Spiced and tangy chickpea stew

PS

I’m a huge fan of batch cooking and since I have a long commute to work during the weekdays (an hour each way), batch cooking is an essential part of my weekend routine.

Today, I want to share this chickpea stew – taken from the fabulous book, and my go to at the moment, Maunika Gowardhan’s Indian Kitchen – with a few added ingredients from me.

Like all stew dishes, this is very easy to prepare – by throwing in a bunch of ingredients and allowing it to do its thing – with minimum supervision. It’s also perfect for a wonderfully spiced, yet slightly tangy and wholesome dish that can be turned into many different meals.

The fact that it has protein from the chickpeas but is light, yet filling, I’ve made it more than a few times to pop into containers and straight into the freezer, taking one out here and there to have after work with very little effort to put together something quickly and tastes fantastic.

See the recipe for this chickpea stew below, where the additional ingredients I added have (optional) stated next to them.

Ingredients

500g canned chickpeas, drained

2tbsp vegetable oil

1 ½ tsp black mustard seeds

1 tsp cumin seeds (optional)

¼ tsp asafoetida

1 onion (about 100g), finely chopped

8-10 fresh curry leaves (I used dried)

200g tomatoes, finely chopped (I used tinned)

½ tsp ground turmeric

½ tsp Kashmiri chilli powder or mild paprika

1 tsp ground coriander (optional)

1 tsp ground cumin (optional)

2 tsp tamarind paste

2 tsp sugar

½ tsp garam masala

Grounded sesame seeds (optional)

Lemon juice to taste

Salt to taste

Chopped fresh coriander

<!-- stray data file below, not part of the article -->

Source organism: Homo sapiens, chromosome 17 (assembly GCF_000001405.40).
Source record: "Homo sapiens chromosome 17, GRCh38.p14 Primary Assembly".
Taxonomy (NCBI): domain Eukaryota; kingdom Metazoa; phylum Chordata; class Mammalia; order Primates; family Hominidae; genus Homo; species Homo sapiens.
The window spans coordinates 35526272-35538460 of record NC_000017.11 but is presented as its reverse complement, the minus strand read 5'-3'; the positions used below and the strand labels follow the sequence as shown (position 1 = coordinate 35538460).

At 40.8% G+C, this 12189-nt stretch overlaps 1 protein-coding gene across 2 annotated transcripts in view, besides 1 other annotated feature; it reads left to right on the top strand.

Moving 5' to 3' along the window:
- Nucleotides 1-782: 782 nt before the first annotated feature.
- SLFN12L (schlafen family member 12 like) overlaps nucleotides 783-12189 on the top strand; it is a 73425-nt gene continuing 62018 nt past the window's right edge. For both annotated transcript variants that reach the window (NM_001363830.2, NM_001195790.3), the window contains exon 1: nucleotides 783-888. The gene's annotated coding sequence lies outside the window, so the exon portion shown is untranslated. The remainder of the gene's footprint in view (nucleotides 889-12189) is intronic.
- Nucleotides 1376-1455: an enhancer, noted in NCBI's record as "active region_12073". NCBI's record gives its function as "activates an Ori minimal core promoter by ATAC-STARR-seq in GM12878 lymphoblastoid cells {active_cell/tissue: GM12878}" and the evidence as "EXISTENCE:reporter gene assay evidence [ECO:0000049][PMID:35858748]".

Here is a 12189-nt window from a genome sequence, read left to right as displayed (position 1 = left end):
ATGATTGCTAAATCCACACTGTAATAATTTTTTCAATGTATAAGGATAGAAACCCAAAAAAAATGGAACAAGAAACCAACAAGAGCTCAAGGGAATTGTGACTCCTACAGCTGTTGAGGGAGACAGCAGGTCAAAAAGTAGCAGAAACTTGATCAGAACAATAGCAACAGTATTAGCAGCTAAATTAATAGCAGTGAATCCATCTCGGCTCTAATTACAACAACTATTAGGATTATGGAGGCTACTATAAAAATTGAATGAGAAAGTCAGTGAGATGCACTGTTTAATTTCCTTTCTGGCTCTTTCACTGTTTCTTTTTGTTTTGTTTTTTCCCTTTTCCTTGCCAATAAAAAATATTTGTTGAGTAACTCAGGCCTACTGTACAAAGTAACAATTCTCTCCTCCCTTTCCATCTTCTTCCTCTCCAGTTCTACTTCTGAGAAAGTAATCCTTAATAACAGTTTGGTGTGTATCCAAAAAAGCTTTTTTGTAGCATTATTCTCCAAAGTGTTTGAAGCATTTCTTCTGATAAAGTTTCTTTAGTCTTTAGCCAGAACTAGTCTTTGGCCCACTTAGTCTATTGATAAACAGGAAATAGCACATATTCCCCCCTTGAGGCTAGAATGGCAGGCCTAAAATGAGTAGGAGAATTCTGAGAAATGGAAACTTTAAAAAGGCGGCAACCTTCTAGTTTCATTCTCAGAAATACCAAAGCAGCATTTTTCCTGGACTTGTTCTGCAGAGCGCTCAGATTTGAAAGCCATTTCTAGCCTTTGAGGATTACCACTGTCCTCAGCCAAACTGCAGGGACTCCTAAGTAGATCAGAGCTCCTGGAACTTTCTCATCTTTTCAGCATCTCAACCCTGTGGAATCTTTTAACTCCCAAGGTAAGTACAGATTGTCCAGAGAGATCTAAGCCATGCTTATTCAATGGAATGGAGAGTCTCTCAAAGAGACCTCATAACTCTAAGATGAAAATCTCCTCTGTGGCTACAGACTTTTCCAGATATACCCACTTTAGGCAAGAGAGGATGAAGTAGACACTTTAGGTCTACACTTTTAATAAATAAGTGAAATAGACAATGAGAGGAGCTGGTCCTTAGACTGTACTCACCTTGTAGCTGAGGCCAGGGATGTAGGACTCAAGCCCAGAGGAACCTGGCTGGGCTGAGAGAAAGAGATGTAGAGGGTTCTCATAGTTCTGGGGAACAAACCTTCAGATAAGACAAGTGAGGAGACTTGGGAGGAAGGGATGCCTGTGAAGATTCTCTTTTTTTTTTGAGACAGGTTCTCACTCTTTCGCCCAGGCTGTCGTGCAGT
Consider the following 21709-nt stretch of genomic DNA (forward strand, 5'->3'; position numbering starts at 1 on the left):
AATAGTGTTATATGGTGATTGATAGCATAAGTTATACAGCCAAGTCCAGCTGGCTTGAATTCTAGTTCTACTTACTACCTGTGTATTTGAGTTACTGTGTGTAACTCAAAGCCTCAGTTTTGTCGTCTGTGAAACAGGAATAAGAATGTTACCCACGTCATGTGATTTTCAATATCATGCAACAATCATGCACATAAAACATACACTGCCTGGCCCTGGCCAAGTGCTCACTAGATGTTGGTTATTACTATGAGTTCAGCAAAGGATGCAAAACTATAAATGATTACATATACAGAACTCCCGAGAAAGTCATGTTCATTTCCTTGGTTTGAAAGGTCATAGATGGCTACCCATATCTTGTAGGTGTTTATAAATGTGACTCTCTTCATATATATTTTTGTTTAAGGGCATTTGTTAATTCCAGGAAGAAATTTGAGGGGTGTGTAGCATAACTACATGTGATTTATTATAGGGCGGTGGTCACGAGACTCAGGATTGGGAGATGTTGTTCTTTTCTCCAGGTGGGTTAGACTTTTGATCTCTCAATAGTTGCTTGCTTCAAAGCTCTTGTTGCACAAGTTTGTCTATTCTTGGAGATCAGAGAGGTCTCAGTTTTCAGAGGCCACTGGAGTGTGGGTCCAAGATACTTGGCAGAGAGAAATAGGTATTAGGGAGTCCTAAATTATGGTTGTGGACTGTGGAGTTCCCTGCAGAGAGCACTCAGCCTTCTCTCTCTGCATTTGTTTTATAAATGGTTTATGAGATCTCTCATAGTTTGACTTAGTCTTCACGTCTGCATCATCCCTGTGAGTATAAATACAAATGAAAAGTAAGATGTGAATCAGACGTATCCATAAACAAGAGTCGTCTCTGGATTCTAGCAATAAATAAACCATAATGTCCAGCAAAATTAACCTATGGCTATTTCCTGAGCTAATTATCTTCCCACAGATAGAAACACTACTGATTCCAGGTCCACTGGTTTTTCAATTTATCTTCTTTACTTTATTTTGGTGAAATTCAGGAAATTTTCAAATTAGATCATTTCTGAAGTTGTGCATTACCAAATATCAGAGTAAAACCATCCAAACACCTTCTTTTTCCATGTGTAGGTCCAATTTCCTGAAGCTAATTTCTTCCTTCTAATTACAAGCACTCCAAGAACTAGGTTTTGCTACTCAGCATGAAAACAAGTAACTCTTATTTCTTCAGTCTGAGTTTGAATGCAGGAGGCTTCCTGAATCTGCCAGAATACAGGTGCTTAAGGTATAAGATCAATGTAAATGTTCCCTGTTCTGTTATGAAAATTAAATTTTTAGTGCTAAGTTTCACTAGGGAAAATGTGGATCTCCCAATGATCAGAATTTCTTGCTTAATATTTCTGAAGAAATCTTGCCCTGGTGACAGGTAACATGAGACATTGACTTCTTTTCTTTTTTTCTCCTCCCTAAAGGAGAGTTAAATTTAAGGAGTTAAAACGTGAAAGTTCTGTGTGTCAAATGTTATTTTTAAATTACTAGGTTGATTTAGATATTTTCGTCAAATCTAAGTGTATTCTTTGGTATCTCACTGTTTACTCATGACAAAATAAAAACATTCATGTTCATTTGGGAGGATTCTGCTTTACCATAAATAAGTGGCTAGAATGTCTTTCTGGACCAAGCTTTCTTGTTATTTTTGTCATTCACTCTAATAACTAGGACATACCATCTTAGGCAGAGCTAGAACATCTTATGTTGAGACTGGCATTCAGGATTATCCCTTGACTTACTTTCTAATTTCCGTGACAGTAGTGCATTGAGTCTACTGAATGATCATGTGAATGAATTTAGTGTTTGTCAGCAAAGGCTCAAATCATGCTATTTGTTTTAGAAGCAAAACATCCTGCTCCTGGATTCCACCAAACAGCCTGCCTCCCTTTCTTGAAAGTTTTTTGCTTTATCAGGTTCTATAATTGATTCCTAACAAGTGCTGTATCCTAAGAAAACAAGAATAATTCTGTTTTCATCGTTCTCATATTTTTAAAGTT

Method

Put the chickpeas in a large pan with enough water to cover and boil over a low heat for 20 minutes, or till soft when pressed between your fingers.

Place a heavy based saucepan over a medium heat and add the oil. When hot, add the mustard and (if using) cumin seeds, asafoetida and allow the seeds to splutter. Add the onion and fry for about 7 minutes till softened, then lower the heat and add the curry leaves, frying for 20 seconds. Add the tomatoes, cooking and stirring for 2-3 minutes.

When the chickpeas are ready, drain them but reserve 300ml of the cooking liquid. Add the chickpeas to the onion mix, then stir in the ground spices (except the garam masala), tamarind and sugar.

Stir well then add the chickpeas and allow the raw spices to cook out. Add the reserved cooking liquid and mix well. Cover and simmer for 20-25 minutes, ensuring that the sauce is thick and gravy like. Add the grounded sesame seeds (if using), to make the sauce thicker, or mash some chickpeas with the back of a spoon to create the thick gravy.

Turn off the heat and the garam masala, lemon juice and salt to taste. Garnish with coriander.

See below some ideas on what to serve the stew with…

PS 3

Served with dhal, rice, chapatti and poppadum for a full blown Indian meal

PS4

As Maunika suggests in the book, served with potato cakes (which you can have spices and coriander in) and yogurt, with my addition of nigella seeds

PS2

When there’s only a bit left – the pauper’s way – with some hearty sliced bread and butter 🙂

I can’t rant on enough about this dish, so I’d love for you to give it a go and tell me what you think – especially if you do add the additional ingredients that I used to make it a bit more to my taste. 🙂

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